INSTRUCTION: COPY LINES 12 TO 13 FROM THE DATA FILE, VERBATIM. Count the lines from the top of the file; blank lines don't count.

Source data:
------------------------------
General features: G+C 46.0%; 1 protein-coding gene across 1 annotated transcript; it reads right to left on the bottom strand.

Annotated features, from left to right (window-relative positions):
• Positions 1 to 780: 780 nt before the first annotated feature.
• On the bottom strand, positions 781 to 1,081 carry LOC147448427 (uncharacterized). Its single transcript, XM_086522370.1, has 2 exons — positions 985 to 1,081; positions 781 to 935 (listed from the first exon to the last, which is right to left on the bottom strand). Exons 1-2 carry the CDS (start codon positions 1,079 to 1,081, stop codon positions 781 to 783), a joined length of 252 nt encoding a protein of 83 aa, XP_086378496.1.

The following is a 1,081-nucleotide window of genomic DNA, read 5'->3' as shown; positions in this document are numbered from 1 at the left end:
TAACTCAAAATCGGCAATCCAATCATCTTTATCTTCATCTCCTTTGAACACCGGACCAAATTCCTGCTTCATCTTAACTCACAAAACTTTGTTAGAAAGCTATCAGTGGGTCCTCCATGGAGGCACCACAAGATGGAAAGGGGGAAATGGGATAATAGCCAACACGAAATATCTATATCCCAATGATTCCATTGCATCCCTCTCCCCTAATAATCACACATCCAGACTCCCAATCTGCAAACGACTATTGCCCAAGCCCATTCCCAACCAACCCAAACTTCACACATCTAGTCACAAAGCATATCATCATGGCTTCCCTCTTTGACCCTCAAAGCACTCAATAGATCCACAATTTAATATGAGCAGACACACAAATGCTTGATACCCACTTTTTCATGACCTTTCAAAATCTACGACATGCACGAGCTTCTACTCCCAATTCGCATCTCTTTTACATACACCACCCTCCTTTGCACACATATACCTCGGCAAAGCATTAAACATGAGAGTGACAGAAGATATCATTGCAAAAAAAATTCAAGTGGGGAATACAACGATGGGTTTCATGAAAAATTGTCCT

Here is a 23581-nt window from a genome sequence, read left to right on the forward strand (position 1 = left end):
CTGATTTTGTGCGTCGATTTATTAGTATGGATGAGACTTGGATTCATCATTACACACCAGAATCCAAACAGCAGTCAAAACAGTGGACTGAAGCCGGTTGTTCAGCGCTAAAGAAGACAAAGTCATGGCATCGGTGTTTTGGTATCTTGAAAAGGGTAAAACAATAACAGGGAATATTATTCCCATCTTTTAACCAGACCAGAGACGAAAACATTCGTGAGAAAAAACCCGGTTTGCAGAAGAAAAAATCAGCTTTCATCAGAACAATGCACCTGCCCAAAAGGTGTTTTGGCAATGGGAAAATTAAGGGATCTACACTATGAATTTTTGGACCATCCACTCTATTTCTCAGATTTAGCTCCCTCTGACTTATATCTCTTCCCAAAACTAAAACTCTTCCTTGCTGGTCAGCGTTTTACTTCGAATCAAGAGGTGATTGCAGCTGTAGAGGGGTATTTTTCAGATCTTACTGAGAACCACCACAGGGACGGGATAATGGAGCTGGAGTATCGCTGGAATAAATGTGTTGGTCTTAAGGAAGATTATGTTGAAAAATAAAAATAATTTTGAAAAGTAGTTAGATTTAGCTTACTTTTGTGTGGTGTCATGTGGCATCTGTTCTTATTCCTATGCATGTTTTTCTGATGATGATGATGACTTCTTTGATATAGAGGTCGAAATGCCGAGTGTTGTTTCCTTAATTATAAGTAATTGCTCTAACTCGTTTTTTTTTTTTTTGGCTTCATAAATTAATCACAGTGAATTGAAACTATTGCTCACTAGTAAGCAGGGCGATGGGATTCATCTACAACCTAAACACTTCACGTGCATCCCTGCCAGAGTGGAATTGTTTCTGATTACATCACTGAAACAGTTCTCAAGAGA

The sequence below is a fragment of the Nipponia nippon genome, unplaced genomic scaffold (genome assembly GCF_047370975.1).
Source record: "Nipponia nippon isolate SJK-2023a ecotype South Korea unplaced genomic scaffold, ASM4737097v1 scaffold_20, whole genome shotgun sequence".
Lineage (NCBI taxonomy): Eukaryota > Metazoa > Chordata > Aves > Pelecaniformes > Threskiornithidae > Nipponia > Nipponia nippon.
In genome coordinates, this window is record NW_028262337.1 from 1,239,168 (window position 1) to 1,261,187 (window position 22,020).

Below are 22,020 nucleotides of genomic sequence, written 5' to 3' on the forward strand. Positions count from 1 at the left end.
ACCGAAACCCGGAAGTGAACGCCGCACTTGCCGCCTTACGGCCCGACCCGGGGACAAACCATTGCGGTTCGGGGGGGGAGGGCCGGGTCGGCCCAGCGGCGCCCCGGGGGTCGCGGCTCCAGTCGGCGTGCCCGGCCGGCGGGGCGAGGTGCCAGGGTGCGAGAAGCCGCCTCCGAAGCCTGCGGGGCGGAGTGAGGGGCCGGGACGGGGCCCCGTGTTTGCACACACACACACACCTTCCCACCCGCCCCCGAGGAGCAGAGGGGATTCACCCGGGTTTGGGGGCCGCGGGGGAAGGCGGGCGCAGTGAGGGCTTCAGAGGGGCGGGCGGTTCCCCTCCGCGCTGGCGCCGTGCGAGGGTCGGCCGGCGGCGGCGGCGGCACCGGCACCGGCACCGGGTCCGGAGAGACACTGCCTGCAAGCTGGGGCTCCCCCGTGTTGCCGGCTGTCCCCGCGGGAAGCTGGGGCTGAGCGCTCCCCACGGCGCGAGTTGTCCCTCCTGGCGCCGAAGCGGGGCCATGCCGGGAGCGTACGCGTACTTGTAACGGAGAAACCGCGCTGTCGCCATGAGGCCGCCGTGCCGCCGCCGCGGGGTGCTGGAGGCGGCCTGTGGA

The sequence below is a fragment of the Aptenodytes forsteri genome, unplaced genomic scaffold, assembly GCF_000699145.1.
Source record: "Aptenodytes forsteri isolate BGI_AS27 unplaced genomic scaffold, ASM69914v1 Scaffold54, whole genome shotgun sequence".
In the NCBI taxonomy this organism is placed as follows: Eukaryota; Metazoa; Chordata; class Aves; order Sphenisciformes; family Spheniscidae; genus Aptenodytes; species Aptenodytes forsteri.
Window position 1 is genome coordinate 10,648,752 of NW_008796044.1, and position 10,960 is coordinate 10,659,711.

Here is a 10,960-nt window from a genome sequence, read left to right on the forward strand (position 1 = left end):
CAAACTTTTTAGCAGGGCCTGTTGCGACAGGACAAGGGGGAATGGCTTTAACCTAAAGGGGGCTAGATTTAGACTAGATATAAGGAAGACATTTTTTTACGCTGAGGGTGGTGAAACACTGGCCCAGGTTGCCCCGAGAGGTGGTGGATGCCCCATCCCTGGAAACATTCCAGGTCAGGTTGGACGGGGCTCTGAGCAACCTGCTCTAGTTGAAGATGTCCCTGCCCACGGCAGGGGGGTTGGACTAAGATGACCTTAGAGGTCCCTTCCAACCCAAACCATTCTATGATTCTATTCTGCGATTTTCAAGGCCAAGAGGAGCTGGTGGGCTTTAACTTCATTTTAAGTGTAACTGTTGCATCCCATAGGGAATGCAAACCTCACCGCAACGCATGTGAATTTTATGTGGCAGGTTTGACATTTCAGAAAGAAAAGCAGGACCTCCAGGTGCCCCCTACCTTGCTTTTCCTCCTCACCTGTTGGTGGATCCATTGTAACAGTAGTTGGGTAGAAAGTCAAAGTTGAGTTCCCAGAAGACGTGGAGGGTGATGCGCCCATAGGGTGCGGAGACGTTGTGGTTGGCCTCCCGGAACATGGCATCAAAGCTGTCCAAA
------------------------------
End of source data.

In genome coordinates, this window is record NW_028262337.1 from 1,239,168 (window position 1) to 1,261,187 (window position 22,020).

Below are 22,020 nucleotides of genomic sequence, written 5' to 3' on the forward strand. Positions count from 1 at the left end.